Vivek Murthy, 36, a Boston physician, software entrepreneur and Obama political ally, is a "relatively inexperienced and untested physician" who doesn't have the "right" yet to be viewed as a potential surgeon general, Richard Carmona, surgeon general in the George W. Bush administration, said in a letter to Obama.
A candidate without considerable public health experience risks being put at "a distinctive disadvantage in credibility, knowledge and depth and breadth of experience when attempting to address complex public health issues," Carmona said in the letter, cited by Politico.
Kenneth Moritsugu, a deputy surgeon general in the Clinton administration and an acting surgeon general in the George W. Bush administration, told Politico he wasn't "for or against" Murthy's nomination.
But he echoed Carmona's comments about the importance of experience in the public health field.
"There is concern regarding an individual's background and experience," Moritsugu told Politico.
"In addition, the surgeon general, while politically appointed, needs to become science-based upon acceptance and confirmation and swearing-in," he said. "Science-based is extremely important in being a successful spokesperson to and for the American people, and individuals who are younger in their career may not possess those capabilities."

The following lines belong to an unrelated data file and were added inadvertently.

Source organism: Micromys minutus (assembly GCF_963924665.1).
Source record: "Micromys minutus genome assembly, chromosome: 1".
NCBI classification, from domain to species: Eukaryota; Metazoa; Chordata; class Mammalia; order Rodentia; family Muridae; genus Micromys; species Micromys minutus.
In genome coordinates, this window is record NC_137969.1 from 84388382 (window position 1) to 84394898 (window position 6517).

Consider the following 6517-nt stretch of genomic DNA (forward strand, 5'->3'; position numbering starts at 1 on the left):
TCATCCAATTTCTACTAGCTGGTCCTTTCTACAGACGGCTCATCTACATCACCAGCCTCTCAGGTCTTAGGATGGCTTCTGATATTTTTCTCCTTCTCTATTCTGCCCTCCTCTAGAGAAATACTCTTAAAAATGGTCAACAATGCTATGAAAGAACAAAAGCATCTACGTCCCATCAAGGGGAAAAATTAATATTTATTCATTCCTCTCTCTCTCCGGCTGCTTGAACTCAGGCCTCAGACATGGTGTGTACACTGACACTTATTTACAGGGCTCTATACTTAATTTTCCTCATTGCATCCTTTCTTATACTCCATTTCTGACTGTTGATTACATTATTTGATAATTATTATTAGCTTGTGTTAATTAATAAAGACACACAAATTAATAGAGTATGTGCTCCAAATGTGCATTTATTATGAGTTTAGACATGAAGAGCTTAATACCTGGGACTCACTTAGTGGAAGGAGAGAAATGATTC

Murthy's confirmation hearing before the Senate Health, Education, Labor and Pensions Committee was to start at 10:30 a.m.
Murthy, who ran Doctors for America, a physicians' association that backed the Affordable Care Act, is an attending physician at Boston's Brigham and Women's Hospital in Boston. He also teaches at Harvard Medical School.
He earned his medical degree and a business degree at Yale University before starting a rural health program in India.
Obama appointed Murthy in 2011 to serve on the Presidential Advisory Council on Prevention, Health Promotion and Integrative and Public Health within the Department of Health and Human Services.
Murthy was born in England to parents from India. He grew up in Miami, where his father practiced medicine.
Friends and colleagues told the Boston Globe he's congenial, smart, driven and more than qualified for the position.
If confirmed, Murthy would be one of the youngest surgeons general in history.
He is widely expected to be more vocal than recent surgeons general, including immediate predecessor Regina Benjamin.
Benjamin resigned July 17, 2013. Rear Adm. Boris Lushniak has been acting surgeon general since that date.
The surgeon general is the leading spokesperson on matters of public health in the federal government.